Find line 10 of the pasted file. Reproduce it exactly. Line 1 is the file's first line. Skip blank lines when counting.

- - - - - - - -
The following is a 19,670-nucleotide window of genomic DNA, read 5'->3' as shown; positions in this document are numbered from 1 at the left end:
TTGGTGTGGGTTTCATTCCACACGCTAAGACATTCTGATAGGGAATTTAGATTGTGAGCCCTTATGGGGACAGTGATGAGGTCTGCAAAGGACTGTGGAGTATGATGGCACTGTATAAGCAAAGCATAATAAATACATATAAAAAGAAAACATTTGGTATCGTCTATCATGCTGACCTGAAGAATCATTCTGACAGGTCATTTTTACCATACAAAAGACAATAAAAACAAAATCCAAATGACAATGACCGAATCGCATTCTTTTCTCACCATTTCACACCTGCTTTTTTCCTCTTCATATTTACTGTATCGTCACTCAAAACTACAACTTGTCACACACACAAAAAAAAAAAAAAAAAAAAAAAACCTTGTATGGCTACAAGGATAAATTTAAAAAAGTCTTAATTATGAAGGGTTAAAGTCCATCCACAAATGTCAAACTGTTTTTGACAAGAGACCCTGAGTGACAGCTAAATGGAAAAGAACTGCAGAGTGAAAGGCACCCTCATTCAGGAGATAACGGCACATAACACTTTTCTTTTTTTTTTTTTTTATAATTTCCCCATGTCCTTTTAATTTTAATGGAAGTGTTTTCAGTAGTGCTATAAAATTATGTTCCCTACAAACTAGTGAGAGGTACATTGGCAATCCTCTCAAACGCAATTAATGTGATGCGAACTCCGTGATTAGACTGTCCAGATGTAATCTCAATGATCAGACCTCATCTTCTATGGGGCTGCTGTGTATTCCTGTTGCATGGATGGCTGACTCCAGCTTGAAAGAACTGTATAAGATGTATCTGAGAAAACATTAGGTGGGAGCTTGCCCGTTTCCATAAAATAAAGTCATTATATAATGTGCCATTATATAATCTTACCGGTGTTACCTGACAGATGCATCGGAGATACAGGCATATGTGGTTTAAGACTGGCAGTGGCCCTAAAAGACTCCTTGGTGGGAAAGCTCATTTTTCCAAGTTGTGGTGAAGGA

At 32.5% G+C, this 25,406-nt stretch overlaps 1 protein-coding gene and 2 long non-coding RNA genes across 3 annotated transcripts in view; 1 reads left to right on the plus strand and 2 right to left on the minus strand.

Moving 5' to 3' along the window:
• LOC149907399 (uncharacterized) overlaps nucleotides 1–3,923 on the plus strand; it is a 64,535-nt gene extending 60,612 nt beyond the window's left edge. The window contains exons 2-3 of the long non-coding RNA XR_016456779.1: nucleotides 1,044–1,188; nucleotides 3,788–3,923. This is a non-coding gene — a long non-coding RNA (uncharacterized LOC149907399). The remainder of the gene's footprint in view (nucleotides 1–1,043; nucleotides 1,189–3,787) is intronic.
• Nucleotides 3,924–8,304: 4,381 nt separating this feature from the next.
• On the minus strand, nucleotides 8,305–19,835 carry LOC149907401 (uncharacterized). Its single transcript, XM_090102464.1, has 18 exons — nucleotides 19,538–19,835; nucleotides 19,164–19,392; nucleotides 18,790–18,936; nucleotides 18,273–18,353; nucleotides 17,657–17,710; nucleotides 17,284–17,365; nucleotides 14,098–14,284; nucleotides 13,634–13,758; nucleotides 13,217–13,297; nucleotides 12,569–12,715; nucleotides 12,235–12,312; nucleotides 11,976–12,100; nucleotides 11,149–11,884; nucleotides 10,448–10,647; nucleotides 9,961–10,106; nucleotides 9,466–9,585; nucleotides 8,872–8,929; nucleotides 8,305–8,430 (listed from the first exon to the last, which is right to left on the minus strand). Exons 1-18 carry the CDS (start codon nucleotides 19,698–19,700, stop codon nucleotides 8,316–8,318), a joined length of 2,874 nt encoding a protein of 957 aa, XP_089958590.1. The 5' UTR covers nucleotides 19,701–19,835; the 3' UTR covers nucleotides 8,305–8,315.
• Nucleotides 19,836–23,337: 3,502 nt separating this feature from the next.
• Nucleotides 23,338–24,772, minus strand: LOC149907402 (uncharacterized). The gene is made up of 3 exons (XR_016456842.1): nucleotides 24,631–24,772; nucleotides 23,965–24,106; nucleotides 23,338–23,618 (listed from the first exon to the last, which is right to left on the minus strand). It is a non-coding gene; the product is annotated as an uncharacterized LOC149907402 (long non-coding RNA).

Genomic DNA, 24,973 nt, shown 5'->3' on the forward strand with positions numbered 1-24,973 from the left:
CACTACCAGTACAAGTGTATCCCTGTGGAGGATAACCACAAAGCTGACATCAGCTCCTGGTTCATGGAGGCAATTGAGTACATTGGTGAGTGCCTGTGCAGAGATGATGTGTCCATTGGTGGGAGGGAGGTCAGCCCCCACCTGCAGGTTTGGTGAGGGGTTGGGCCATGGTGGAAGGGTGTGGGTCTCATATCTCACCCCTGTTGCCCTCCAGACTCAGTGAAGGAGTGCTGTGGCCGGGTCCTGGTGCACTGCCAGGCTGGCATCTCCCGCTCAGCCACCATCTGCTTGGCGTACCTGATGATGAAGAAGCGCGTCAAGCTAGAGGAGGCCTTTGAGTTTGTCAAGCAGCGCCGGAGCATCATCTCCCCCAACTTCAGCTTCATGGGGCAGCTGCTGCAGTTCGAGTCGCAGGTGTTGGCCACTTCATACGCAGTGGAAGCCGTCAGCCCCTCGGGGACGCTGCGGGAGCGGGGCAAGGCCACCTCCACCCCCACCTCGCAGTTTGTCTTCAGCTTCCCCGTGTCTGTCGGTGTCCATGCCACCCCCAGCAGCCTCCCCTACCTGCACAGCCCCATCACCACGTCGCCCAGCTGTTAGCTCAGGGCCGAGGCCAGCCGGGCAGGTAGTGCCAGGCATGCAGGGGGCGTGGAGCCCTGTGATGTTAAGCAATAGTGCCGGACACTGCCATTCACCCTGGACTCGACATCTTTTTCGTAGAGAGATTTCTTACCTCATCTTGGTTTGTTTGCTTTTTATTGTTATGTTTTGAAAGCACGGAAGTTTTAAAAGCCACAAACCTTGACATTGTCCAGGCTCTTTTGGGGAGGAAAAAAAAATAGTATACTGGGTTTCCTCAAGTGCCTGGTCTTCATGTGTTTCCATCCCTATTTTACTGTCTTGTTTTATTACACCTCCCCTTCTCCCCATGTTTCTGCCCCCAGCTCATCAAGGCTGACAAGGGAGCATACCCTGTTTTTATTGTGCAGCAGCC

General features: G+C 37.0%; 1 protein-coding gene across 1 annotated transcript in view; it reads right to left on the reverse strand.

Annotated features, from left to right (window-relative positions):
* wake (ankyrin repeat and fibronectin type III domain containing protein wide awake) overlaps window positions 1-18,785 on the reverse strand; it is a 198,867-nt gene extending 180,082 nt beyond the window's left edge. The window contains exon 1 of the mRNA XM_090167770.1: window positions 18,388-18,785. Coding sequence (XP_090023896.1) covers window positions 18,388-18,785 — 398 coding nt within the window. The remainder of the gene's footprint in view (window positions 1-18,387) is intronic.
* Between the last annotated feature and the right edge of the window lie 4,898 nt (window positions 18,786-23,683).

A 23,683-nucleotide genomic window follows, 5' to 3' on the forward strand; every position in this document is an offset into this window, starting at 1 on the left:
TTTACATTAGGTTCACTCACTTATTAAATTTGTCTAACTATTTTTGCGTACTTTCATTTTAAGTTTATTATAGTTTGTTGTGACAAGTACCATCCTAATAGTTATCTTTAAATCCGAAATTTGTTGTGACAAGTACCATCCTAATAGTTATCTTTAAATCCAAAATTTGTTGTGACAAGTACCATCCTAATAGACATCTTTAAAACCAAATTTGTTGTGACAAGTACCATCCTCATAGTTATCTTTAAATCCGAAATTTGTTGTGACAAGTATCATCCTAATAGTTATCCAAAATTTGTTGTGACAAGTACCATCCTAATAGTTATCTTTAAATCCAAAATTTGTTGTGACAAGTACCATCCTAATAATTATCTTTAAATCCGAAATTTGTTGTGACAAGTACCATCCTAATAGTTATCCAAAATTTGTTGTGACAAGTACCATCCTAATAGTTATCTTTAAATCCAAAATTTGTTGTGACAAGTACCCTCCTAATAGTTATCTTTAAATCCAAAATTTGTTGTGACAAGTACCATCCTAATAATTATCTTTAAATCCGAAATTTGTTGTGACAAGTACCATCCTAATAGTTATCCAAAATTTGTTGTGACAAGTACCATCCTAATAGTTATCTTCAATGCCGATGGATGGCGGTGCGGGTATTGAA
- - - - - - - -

Genomic DNA, 24,973 nt, shown 5'->3' on the forward strand with positions numbered 1-24,973 from the left: